On board the Europa 2, Hapag-Lloyd’s elite new cruise ship, I got a taste of what it might be like to sail the Mediterranean on my own private yacht.
Entering the Sicilian port of Trapani on the first morning, I arrived at the ship’s indoor-outdoor buffet as it opened for breakfast. With no other passengers in sight, I was greeted by a phalanx of servers and a cheery chorus of “Guten Morgens” and “Good mornings” (Hapag-Lloyd is a German line, but Europa 2’s crewmembers are bilingual).
For the next several minutes, I sat alone on deck overlooking the sea and the city, basking both in the early morning sun and the full attentions of the eager-to-please crew, who proffered cappuccinos, freshly squeezed juices, cooked-to-order omelets – anything I wanted.
Later in the cruise, when I went for… Continue reading
Sometimes travel discoveries come strictly through serendipity.
While attending a recent family reunion in southern Illinois, my new daughter-in-law, Nona Patrick, mentioned that she knew of a quilt museum in Paducah, Kentucky, that she would like to see someday. As it happens, Paducah was just a 45-minute drive from our reunion site and, since we had some extra time before driving back to the St. Louis airport (yes, three states figure into this tale), I suggested we go see it then and there — especially since Nona and our son, Grael, live in Tucson, Arizona — not exactly next door to Kentucky.
Until a few years ago, when I wrote a story on quilting theme cruises for Porthole Cruise Magazine, I would have said I had little interest in quilting and would have opted to… Continue reading
On our recent cruise down the Mississippi River aboard American Cruise Lines’ paddlewheeler Queen of the Mississippi, my wife, Catharine, and I started in Memphis and ended in New Orleans.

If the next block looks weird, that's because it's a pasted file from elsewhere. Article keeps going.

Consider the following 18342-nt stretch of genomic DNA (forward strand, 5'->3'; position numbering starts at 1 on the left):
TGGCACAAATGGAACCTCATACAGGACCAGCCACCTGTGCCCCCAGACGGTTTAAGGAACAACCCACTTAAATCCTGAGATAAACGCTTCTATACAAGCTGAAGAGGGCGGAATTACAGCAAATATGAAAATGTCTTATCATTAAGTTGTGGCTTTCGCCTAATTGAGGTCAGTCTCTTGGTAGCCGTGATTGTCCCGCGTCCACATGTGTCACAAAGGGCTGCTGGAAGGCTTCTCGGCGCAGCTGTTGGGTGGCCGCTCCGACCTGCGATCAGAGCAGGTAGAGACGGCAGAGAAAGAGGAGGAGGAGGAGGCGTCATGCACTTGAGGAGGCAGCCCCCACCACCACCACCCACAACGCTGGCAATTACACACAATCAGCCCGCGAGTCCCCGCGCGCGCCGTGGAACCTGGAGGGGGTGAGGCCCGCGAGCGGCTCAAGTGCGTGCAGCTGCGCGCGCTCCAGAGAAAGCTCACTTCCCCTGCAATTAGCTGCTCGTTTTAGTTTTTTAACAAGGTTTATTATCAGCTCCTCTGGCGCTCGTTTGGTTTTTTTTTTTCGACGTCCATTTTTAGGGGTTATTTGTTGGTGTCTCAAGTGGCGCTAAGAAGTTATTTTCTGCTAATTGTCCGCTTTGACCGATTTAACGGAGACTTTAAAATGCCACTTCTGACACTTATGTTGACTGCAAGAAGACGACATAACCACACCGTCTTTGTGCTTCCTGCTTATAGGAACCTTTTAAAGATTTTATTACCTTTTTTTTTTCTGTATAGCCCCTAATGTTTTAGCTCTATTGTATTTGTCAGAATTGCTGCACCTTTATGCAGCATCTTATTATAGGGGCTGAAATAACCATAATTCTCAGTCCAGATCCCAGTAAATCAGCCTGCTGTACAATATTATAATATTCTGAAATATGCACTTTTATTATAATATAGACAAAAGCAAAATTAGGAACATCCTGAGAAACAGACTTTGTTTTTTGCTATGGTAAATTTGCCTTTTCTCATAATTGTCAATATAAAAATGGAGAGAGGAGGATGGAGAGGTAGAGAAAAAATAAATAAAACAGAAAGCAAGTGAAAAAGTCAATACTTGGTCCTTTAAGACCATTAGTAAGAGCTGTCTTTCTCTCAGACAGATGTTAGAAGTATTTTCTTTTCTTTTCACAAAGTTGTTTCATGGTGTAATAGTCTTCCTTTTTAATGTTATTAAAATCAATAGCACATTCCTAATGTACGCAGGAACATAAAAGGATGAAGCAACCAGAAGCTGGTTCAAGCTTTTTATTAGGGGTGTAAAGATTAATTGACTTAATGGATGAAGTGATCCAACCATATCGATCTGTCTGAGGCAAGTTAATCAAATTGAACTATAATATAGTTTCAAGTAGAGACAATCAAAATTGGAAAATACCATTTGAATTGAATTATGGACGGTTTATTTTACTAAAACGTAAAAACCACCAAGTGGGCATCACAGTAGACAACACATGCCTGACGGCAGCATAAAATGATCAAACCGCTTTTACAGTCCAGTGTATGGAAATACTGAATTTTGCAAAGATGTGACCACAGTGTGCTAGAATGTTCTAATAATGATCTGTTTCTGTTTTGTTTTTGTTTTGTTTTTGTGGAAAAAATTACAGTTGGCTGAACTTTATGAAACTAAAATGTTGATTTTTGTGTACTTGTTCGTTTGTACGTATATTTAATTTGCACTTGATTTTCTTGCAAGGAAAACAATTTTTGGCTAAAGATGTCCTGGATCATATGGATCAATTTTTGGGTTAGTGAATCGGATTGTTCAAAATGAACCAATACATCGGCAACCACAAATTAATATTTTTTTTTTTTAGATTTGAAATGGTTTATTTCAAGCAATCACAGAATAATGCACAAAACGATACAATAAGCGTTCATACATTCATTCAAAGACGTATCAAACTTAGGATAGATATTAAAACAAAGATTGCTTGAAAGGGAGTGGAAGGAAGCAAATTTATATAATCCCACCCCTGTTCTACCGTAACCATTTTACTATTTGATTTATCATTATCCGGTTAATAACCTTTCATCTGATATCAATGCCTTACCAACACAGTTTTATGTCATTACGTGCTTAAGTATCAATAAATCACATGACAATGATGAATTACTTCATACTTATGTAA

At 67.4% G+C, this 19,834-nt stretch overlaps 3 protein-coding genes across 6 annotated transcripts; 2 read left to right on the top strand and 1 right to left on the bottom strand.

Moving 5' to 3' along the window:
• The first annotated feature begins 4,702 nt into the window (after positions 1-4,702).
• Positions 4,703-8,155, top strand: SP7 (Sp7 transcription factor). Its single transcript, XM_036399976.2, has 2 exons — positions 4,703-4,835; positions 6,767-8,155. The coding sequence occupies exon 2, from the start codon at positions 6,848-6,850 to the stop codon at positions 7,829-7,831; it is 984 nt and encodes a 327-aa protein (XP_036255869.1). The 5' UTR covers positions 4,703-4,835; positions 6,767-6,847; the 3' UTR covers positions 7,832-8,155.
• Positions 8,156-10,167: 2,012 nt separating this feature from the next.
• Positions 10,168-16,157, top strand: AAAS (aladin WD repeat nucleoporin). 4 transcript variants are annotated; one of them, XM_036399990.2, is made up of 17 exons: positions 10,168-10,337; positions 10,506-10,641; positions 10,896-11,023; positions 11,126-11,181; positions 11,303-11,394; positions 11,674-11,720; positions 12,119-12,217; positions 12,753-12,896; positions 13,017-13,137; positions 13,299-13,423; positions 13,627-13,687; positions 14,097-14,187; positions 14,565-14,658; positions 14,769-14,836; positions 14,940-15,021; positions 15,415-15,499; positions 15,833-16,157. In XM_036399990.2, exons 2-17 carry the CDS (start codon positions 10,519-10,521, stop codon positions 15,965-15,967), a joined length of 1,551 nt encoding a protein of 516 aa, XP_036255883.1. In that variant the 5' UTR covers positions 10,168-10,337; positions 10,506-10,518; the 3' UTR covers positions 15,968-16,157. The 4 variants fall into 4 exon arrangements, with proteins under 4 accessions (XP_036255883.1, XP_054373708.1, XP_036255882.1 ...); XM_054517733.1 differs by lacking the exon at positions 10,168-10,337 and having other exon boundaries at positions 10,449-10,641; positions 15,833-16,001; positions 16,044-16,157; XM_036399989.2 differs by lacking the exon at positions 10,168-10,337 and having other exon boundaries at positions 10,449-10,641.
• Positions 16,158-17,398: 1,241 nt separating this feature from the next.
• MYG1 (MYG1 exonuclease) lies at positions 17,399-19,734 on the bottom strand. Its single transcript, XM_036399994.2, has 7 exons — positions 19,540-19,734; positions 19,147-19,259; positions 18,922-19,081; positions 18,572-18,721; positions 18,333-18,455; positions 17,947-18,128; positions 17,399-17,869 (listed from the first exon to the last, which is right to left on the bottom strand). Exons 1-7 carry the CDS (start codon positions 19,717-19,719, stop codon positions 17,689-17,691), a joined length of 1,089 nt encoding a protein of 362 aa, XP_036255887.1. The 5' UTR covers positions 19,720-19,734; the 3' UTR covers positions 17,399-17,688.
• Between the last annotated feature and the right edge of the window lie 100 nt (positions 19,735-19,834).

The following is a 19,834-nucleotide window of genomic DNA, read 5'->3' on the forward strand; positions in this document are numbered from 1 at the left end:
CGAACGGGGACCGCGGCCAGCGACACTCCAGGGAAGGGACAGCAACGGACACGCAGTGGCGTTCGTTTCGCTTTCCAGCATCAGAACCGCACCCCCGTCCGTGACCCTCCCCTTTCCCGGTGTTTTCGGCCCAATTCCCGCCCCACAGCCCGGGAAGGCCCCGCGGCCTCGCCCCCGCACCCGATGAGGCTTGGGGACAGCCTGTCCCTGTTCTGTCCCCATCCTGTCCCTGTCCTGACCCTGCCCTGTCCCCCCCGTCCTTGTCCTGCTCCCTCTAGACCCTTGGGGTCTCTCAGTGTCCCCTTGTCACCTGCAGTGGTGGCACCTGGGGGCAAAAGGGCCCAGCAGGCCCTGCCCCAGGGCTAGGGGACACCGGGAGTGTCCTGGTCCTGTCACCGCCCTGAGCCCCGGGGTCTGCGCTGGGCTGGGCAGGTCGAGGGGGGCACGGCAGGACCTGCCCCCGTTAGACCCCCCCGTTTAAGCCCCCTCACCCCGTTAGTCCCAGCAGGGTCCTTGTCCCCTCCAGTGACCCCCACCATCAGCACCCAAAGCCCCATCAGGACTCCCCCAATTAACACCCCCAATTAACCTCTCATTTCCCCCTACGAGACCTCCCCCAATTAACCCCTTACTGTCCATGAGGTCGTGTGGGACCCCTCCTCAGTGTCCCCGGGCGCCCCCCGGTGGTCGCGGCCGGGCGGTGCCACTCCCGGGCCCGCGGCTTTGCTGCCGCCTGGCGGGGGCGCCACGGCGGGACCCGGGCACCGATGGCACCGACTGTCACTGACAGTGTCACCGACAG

In between came stops in ports as large as Baton Rouge, as small as St. Francisville (Louisiana) and as medium-sized as Natchez, Mississippi. We also stopped at several lovely antebellum plantations that illustrated the wealth of the region before the Civil War, built on cotton, sugar and the slaves who worked the fields or served the plantation owners and their families in their homes.
The most striking of the plantations, to me, is called Oak Alley, which we visited the last full day of the cruise before reaching New Orleans. It’s on the west (Louisiana) bank of the Mississippi, where a number of estates line the… Continue reading
Along with the LSU Fighting Tigers, Baton Rouge, the capital of Louisiana, seems obsessed with Huey Long.
LSU, whose football stadium holds 92,450 people and whose mascot, Mike, is a real 750-pound tiger who lives in a $3 million enclosure until it’s time to come out to the games and roar, is clearly number one in local hearts, but Huey Long — the long dead ex-governor and senator, assassinated some 80 years ago– must be number two.
Long, who gave himself the nickname “Kingfish,” is the subject of sizable exhibits both at the Capitol Park Museum (part of the Louisiana State Museum system) and at the Old State Capitol building, an architectural gem — it resembles a castle — that Long hated and where he was once impeached.
Long hated it so much that he built the… Continue reading
On my recent American Cruise Lines’ voyage down the Mississippi aboard the paddlewheeler Queen of the Mississippi, we left the state of Mississippi behind about halfway through the week. Our new destination was Louisiana, on the western side of the river, making our first stop in a very inviting looking town called St. Francisville, which, despite a pouring rain that morning, proved one of the most interesting ports on the Mississippi.
St. Francisville is actually the second oldest incorporated town in Louisiana, with Spanish and British roots rather than French, as you find farther south in the state. Nearly 150 structures compose its National Register Historic District, recalling the world of the antebellum South. The artist and naturalist John James Audobon did a number of his famous bird drawings here.
It… Continue reading